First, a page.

Matters handled by the Civil Enforcement Section include:

Alcoholic Beverage Control

The Section prosecutes violations of the District’s alcoholic beverage control laws before the Alcoholic Beverage Control Board. The Board may fine, and suspend or revoke the alcoholic beverage licenses of licensees that are the subject of the Section’s prosecutions.

Complaints about alcoholic beverage licensed establishments may be made to the Alcoholic Beverage Regulation Administration at the hotline at 202-329-6347.

Civil Forfeiture

The Section litigates forfeiture actions in D.C. Superior Court against property seized by the Metropolitan Police Department that is involved in certain criminal offenses. Seized property, such as vehicles and U.S. currency, may be subject to civil forfeiture if property was involved in the offenses of illegal firearms possession, illegal drug transactions, prostitution, gambling, illegal dumping, counterfeiting, and driving with a false temporary vehicle tag.

Persons with an interest in property that is subject to civil forfeiture may contact the District’s Metropolitan Police Department’s Evidence Control Branch at (202) 727-3230.

Education Licensure Enforcement

The Section defends decisions of the Office of the State Superintendent of Education to reject applications for new educational institutions before the District’s Education Licensure Commission. The Section also prosecutes license holders before the Commission to suspend or revoke education licenses for regulatory violations.

Financial Regulation

On behalf of the Commissioner of the Department of Insurance, Securities and Banking (DISB), the Section institutes liquidation or rehabilitation proceedings in D.C. Superior Court seeking to liquidate or rehabilitate insurance companies who are undercapitalized and thus unable to conduct business in the District. The Section also represents DISB in other financial actions, such as actions to enforce the Commissioner’s orders in securities matters.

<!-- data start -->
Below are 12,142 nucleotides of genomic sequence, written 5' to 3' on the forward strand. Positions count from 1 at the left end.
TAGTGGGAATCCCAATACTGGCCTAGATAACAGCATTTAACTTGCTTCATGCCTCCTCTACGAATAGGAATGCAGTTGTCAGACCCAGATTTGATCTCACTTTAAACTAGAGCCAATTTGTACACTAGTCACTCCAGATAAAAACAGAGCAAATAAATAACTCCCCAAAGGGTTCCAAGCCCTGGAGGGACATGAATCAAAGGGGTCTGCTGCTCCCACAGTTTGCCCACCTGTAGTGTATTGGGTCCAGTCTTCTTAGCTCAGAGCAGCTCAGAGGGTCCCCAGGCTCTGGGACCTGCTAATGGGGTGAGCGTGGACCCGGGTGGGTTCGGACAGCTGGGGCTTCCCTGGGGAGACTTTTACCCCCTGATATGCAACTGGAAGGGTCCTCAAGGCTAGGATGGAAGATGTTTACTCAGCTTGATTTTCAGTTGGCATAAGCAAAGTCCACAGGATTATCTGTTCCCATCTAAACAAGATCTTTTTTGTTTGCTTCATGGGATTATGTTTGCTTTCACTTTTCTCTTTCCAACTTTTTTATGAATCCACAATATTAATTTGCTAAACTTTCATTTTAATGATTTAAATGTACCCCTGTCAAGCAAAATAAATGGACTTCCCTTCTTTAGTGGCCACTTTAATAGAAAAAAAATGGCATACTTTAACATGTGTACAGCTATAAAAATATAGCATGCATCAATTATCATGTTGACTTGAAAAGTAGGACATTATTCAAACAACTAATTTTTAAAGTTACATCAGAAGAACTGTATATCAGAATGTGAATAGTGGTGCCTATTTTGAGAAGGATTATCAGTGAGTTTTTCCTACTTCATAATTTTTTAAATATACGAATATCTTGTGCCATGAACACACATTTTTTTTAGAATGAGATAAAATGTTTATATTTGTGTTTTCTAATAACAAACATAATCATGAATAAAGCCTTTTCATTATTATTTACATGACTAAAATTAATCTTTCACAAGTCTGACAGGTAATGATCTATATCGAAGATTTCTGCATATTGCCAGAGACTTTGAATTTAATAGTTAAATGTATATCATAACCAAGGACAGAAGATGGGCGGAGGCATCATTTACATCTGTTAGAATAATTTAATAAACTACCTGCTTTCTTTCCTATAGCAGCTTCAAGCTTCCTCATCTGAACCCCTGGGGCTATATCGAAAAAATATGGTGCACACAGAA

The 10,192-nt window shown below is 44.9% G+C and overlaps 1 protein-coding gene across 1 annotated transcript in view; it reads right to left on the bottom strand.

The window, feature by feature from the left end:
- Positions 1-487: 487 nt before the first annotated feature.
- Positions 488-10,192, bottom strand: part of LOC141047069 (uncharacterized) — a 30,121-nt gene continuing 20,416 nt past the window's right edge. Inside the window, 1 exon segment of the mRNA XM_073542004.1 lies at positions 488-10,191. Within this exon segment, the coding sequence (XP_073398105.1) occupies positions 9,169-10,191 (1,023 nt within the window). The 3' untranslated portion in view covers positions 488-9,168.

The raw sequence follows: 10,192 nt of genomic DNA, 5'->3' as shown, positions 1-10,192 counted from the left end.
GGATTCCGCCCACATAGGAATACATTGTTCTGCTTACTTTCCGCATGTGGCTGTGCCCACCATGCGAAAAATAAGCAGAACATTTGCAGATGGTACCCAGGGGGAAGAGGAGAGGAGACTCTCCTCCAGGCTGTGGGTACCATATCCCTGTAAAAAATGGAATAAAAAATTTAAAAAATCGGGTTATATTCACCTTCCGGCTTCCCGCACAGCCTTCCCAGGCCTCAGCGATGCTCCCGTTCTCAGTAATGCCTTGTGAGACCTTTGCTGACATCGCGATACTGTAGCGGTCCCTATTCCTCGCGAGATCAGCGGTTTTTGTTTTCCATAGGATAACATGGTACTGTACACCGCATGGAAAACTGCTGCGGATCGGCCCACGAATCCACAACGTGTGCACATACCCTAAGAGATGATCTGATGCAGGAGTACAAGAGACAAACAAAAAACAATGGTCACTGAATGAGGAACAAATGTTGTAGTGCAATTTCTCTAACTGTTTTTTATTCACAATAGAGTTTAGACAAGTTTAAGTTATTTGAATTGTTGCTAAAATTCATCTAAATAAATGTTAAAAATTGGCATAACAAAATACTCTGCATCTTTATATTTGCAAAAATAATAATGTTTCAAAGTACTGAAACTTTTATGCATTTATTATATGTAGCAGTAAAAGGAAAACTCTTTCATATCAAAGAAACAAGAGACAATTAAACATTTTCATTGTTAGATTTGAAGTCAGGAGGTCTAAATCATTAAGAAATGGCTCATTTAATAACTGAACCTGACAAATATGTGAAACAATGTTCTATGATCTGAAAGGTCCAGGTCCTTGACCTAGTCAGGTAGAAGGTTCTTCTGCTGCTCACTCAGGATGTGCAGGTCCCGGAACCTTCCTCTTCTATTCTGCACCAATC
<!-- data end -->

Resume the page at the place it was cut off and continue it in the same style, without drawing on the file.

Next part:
Health Professional Discipline

The Section prosecutes licensed health professionals for violations of the Health Occupations Revision Act (HORA). Enforcement actions to fine health professionals or suspend or revoke their licenses are held before their respective licensing boards.

Complaints about health professionals licensed to practice in the District of Columbia may be made to the D.C. Department of Health at (202) 442-5955.

Human Rights Violations

On behalf of the District, the Section institutes legal action based on claims for unlawful discrimination filed at the Office of Human Rights (OHR) alleging Human Rights Act housing violations. Claimants who obtain a probable cause finding from OHR may elect to have their cases heard before the Commission on Human Rights or in D.C. Superior Court. The Section brings enforcement actions in D.C. Superior Court when claimants select that forum.

Complaints about human rights violation may be made to the D.C. Office of Human Rights at (202) 727-4559.

Local Business Certification

Small and local businesses in the District obtain certification from the D.C. Department of Small and Local Business Development (DSLDB) to help them compete in District government procurement contracting. The Section represents the District in enforcement actions to suspend or revoke a business certification for violation of the laws regulating certification. The Section also defends the decision of the DSLDB Director to deny certification.

Medical Recovery

Where the District pays the healthcare costs of indigent persons who later obtain a financial recovery due to the injuries sustained, the District may be entitled to recover its Medicaid funds. The Section takes action on behalf of the District in D.C. Superior Court, in probate proceedings or against third parties, if necessary, to recover Medicaid costs. The Section also seeks to recover healthcare funds expended on behalf of the District’s injured employees, including police officers, by taking legal action against third party tortfeasors where appropriate.